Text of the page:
The sight of Rodney doing it in a different uniform, though, was completely different, both for him and Verlander.
When the Rays struck for four runs in the top of the ninth against Verlander on Wednesday, it set up Rodney for a bit of history. With Kyle Farnsworth out for the next four to six weeks while he deals with a strained right elbow, Rodney is the Rays' closer. And so, three years after he parted ways with Detroit as a free agent, he picked up his first save at Comerica Park since that '09 season.
Rodney took the mound to a chorus of boos from the crowd of 28,180.
"It's the fans, man," Rodney said. "The fans change minds some days if they don't feel great with what happened. Maybe they get mad with what happened to Verlander."
It was mildly surprising, but it might have been fitting.
"I have the utmost respect for Fernando Rodney," manager Jim Leyland said. "I thought he did a terrific job. I thought he was a real warrior here. I don't think Fernando Rodney ever got the credit he deserved in Detroit."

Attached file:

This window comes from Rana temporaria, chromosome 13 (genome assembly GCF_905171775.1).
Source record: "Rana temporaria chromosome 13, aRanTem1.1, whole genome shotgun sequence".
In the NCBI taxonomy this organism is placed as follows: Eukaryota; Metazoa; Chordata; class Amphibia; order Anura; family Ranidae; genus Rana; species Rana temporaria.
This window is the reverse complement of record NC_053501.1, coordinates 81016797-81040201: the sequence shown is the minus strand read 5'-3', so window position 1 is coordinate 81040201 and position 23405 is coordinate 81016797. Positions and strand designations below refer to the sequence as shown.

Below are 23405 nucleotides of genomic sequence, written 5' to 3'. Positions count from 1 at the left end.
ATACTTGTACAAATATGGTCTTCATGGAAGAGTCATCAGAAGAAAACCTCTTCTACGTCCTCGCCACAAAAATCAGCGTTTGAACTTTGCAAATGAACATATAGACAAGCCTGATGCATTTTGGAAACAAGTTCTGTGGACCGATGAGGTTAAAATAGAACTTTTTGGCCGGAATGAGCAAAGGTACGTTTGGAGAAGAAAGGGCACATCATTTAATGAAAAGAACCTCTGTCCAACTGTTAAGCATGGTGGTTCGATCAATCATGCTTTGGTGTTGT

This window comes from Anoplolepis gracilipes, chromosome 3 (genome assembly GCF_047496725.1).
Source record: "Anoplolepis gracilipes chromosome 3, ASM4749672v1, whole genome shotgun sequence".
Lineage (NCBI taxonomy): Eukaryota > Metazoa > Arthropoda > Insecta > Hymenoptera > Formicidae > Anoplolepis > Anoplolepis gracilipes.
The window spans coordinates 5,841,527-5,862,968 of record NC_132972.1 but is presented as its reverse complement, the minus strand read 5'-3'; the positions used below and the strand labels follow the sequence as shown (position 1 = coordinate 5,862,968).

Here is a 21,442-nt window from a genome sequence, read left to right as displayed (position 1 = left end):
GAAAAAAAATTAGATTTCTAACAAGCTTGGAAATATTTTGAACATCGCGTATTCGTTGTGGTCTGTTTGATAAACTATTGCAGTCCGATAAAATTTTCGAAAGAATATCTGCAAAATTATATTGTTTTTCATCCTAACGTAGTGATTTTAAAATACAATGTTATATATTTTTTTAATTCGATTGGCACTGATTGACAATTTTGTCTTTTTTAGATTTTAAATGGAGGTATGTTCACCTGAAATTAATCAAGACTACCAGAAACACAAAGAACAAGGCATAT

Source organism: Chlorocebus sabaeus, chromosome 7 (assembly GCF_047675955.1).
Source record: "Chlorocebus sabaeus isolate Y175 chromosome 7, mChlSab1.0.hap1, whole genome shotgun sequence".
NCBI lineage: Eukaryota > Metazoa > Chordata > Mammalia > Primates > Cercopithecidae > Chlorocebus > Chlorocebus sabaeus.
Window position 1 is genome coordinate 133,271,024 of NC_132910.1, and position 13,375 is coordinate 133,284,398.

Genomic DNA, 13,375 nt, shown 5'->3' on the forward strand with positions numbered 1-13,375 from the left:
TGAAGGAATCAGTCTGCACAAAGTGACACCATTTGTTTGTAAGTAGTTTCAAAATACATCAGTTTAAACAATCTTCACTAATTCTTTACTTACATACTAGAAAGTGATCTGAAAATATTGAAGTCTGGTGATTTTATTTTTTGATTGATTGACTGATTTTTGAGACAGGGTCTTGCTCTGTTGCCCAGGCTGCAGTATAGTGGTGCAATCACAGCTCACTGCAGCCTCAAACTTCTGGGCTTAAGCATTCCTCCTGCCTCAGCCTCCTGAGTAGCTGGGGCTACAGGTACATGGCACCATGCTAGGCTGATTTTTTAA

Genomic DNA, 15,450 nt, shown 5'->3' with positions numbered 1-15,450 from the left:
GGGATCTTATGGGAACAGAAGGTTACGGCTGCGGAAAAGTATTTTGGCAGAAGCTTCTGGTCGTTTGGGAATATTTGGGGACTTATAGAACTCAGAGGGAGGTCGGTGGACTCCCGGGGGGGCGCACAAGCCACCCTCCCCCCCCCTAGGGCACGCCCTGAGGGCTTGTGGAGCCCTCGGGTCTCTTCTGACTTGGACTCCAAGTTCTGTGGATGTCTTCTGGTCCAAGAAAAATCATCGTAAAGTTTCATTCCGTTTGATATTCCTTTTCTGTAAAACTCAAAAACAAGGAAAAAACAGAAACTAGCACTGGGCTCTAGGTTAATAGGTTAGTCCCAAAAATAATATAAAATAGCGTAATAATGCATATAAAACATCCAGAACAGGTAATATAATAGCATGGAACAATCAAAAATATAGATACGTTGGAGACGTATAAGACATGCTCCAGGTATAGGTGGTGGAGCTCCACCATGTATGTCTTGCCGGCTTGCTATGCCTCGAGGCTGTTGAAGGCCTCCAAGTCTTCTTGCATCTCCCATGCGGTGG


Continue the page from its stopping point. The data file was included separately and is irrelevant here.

How much respect does Leyland have for Rodney? Leyland said the Tigers were "quietly interested" in Rodney when he was a free agent again this winter. Presumably, that interest was for the relief role that they eventually filled with Octavio Dotel.
Rodney signed a one-year, $2 million deal with the Rays in January for the chance to win.
If the Tigers are interested when Rodney hits the market again next winter, however, Rodney wouldn't rule it out. He still considers Leyland a good friend.
"This is my first team to give me the opportunity to play baseball," Rodney said. "You never say no. Just keep playing. You never know."